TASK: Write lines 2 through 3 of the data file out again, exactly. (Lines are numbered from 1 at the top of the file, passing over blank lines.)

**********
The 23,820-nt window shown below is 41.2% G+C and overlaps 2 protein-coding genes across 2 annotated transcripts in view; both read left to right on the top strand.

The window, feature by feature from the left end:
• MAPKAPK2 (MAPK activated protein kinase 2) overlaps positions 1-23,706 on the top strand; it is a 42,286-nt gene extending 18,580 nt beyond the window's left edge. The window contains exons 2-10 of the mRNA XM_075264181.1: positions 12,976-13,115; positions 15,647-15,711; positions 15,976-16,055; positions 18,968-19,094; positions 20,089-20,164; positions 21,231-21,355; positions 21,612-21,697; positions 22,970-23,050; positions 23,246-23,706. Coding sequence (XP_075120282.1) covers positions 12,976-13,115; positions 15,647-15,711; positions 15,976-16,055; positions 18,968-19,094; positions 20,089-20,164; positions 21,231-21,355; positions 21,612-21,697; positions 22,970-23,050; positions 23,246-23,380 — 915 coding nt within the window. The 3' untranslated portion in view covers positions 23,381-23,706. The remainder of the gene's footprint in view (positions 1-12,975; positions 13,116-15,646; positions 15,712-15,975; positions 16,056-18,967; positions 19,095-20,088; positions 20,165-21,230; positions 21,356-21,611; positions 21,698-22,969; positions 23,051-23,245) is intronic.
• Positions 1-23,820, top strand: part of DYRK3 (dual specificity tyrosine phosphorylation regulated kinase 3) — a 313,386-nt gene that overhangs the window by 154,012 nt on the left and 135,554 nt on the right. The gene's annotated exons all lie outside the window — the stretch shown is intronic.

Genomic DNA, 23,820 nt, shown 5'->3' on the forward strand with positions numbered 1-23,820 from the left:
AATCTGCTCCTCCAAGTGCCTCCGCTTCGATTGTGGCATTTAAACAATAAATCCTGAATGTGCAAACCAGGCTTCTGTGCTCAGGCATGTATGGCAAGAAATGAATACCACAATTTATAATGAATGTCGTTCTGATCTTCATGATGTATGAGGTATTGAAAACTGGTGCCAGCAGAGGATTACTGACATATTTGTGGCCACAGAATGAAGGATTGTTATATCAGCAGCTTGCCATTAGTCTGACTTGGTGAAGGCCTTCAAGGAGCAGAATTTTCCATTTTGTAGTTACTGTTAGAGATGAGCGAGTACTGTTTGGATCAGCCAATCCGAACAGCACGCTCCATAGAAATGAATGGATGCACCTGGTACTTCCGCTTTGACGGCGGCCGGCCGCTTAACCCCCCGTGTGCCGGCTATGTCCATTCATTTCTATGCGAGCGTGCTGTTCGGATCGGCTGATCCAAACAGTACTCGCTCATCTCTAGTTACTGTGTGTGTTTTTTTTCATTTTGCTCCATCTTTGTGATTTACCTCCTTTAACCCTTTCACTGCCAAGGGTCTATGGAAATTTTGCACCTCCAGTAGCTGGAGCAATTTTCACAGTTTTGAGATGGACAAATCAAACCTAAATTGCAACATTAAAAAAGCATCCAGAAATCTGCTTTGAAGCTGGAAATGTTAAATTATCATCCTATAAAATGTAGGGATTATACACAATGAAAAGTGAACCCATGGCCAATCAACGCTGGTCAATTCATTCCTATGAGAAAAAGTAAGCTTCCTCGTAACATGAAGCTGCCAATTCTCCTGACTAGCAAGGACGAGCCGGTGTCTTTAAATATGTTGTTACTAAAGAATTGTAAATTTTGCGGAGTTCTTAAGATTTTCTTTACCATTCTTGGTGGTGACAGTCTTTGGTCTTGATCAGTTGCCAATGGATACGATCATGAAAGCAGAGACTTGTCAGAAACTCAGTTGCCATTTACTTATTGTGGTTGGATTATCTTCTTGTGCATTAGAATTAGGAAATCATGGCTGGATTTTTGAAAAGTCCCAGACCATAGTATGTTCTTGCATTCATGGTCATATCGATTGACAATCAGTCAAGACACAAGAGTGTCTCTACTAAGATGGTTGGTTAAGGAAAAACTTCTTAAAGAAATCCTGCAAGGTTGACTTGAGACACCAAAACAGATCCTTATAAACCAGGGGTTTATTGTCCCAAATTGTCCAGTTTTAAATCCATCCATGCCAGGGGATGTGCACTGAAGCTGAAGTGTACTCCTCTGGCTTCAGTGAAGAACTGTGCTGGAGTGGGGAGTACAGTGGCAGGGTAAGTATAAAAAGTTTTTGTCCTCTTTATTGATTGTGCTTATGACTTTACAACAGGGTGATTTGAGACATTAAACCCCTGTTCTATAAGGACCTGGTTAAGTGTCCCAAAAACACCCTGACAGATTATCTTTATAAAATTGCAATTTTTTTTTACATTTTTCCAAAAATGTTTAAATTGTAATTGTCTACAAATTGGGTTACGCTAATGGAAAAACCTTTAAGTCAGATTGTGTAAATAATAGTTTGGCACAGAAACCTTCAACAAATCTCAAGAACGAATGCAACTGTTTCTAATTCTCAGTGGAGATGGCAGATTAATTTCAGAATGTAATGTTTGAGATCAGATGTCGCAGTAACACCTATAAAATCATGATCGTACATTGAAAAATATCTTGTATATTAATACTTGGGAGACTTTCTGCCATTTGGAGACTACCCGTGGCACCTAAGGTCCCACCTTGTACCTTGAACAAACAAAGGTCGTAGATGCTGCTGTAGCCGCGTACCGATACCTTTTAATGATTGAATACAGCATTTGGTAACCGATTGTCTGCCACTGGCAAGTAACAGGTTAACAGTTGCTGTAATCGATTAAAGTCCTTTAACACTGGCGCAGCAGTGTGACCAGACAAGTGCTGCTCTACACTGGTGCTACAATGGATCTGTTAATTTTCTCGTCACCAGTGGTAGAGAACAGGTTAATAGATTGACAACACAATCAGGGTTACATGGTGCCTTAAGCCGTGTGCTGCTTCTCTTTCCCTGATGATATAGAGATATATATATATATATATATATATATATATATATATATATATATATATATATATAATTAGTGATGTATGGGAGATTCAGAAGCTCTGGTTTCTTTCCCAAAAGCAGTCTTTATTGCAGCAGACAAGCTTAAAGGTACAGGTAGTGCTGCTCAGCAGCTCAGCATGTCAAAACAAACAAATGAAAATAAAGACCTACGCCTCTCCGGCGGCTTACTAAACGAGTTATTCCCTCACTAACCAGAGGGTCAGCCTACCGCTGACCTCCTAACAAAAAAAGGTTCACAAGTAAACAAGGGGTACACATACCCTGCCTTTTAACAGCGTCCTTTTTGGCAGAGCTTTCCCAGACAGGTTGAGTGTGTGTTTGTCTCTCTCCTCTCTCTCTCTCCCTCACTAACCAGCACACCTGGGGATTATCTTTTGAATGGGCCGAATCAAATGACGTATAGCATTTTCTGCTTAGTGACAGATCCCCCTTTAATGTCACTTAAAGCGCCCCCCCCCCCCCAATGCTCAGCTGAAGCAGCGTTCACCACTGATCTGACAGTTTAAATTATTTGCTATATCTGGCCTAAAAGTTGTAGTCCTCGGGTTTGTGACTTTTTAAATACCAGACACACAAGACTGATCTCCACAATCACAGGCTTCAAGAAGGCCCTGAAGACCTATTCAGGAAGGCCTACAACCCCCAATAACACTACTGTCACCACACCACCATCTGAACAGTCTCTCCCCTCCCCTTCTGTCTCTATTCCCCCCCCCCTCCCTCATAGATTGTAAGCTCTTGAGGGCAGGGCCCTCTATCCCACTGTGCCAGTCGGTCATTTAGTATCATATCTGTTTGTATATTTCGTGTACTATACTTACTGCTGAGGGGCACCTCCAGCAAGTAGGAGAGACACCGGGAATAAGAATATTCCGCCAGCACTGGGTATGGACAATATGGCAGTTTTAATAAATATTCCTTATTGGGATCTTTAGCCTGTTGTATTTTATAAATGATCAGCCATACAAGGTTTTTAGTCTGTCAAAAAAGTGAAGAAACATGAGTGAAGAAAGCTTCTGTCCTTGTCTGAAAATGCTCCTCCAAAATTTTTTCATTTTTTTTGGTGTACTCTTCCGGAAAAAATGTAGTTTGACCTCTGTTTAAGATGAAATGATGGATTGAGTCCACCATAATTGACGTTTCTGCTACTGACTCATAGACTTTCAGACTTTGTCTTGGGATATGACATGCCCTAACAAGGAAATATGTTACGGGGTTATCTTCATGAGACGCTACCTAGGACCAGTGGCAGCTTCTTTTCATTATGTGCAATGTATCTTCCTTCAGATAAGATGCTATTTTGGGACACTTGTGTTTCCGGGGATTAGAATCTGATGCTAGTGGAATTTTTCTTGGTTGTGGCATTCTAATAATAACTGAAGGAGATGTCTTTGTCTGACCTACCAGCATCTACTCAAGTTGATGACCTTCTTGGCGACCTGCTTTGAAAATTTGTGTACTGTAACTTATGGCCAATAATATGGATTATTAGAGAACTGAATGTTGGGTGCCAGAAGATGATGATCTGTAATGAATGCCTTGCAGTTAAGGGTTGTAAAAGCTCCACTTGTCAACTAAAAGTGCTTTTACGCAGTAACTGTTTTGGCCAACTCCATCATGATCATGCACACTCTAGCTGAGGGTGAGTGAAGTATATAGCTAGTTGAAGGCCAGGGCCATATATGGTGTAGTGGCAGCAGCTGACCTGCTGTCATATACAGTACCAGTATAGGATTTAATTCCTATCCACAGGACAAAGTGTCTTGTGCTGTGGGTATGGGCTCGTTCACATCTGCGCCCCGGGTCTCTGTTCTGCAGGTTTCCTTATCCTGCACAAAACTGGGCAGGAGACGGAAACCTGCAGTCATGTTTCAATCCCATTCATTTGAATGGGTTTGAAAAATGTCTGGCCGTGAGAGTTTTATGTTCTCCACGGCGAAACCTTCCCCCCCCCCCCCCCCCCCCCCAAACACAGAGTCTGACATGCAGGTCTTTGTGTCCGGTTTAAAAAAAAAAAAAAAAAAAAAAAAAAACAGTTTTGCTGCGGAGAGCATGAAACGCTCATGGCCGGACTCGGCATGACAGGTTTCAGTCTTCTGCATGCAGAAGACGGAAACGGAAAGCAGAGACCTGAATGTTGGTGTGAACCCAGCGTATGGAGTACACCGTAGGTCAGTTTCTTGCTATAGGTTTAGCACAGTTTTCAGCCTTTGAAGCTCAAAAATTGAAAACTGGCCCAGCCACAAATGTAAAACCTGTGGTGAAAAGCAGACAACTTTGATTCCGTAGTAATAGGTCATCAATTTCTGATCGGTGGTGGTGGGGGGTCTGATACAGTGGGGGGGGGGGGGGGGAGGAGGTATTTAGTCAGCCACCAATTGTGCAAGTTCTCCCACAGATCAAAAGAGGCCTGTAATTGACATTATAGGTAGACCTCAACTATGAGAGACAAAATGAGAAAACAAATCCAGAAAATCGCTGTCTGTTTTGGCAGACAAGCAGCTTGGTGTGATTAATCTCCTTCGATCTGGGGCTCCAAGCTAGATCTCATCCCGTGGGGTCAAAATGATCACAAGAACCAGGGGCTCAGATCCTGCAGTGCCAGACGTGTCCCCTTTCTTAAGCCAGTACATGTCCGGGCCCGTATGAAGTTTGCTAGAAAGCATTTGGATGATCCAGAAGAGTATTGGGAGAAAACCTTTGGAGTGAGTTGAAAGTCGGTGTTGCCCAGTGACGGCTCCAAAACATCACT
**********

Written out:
The window, feature by feature from the left end:
• MAPKAPK2 (MAPK activated protein kinase 2) overlaps positions 1-23,706 on the top strand; it is a 42,286-nt gene extending 18,580 nt beyond the window's left edge. The window contains exons 2-10 of the mRNA XM_075264181.1: positions 12,976-13,115; positions 15,647-15,711; positions 15,976-16,055; positions 18,968-19,094; positions 20,089-20,164; positions 21,231-21,355; positions 21,612-21,697; positions 22,970-23,050; positions 23,246-23,706. Coding sequence (XP_075120282.1) covers positions 12,976-13,115; positions 15,647-15,711; positions 15,976-16,055; positions 18,968-19,094; positions 20,089-20,164; positions 21,231-21,355; positions 21,612-21,697; positions 22,970-23,050; positions 23,246-23,380 — 915 coding nt within the window. The 3' untranslated portion in view covers positions 23,381-23,706. The remainder of the gene's footprint in view (positions 1-12,975; positions 13,116-15,646; positions 15,712-15,975; positions 16,056-18,967; positions 19,095-20,088; positions 20,165-21,230; positions 21,356-21,611; positions 21,698-22,969; positions 23,051-23,245) is intronic.